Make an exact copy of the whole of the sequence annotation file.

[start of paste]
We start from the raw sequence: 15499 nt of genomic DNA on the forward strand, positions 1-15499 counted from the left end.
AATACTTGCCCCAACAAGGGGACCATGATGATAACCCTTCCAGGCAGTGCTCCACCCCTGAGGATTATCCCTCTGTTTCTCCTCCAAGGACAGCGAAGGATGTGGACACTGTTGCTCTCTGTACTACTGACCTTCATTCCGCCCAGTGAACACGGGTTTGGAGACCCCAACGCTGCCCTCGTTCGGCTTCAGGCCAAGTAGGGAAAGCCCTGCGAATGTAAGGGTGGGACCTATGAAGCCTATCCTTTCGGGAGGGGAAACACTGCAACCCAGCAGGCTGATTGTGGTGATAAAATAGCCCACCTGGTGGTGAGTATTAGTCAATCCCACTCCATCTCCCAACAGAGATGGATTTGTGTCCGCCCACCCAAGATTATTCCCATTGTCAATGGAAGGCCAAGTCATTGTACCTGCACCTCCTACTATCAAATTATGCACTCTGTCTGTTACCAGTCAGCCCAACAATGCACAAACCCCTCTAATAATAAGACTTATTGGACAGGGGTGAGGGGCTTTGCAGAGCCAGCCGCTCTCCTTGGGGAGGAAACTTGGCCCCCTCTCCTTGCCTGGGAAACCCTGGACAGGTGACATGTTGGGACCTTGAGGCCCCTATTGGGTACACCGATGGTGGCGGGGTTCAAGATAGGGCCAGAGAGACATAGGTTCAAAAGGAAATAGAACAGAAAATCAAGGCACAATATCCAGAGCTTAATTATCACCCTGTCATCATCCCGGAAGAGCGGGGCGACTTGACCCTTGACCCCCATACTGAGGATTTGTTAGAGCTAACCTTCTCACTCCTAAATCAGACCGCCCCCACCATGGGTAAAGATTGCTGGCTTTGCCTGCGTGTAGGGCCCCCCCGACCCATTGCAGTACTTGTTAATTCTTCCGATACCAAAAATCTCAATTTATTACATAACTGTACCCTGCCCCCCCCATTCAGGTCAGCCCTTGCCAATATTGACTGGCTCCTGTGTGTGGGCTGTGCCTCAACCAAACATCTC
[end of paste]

We start from the raw sequence: 15499 nt of genomic DNA on the forward strand, positions 1-15499 counted from the left end.
AATACTTGCCCCAACAAGGGGACCATGATGATAACCCTTCCAGGCAGTGCTCCACCCCTGAGGATTATCCCTCTGTTTCTCCTCCAAGGACAGCGAAGGATGTGGACACTGTTGCTCTCTGTACTACTGACCTTCATTCCGCCCAGTGAACACGGGTTTGGAGACCCCAACGCTGCCCTCGTTCGGCTTCAGGCCAAGTAGGGAAAGCCCTGCGAATGTAAGGGTGGGACCTATGAAGCCTATCCTTTCGGGAGGGGAAACACTGCAACCCAGCAGGCTGATTGTGGTGATAAAATAGCCCACCTGGTGGTGAGTATTAGTCAATCCCACTCCATCTCCCAACAGAGATGGATTTGTGTCCGCCCACCCAAGATTATTCCCATTGTCAATGGAAGGCCAAGTCATTGTACCTGCACCTCCTACTATCAAATTATGCACTCTGTCTGTTACCAGTCAGCCCAACAATGCACAAACCCCTCTAATAATAAGACTTATTGGACAGGGGTGAGGGGCTTTGCAGAGCCAGCCGCTCTCCTTGGGGAGGAAACTTGGCCCCCTCTCCTTGCCTGGGAAACCCTGGACAGGTGACATGTTGGGACCTTGAGGCCCCTATTGGGTACACCGATGGTGGCGGGGTTCAAGATAGGGCCAGAGAGACATAGGTTCAAAAGGAAATAGAACAGAAAATCAAGGCACAATATCCAGAGCTTAATTATCACCCTGTCATCATCCCGGAAGAGCGGGGCGACTTGACCCTTGACCCCCATACTGAGGATTTGTTAGAGCTAACCTTCTCACTCCTAAATCAGACCGCCCCCACCATGGGTAAAGATTGCTGGCTTTGCCTGCGTGTAGGGCCCCCCCGACCCATTGCAGTACTTGTTAATTCTTCCGATACCAAAAATCTCAATTTATTACATAACTGTACCCTGCCCCCCCCATTCAGGTCAGCCCTTGCCAATATTGACTGGCTCCTGTGTGTGGGCTGTGCCTCAACCAAACATCTC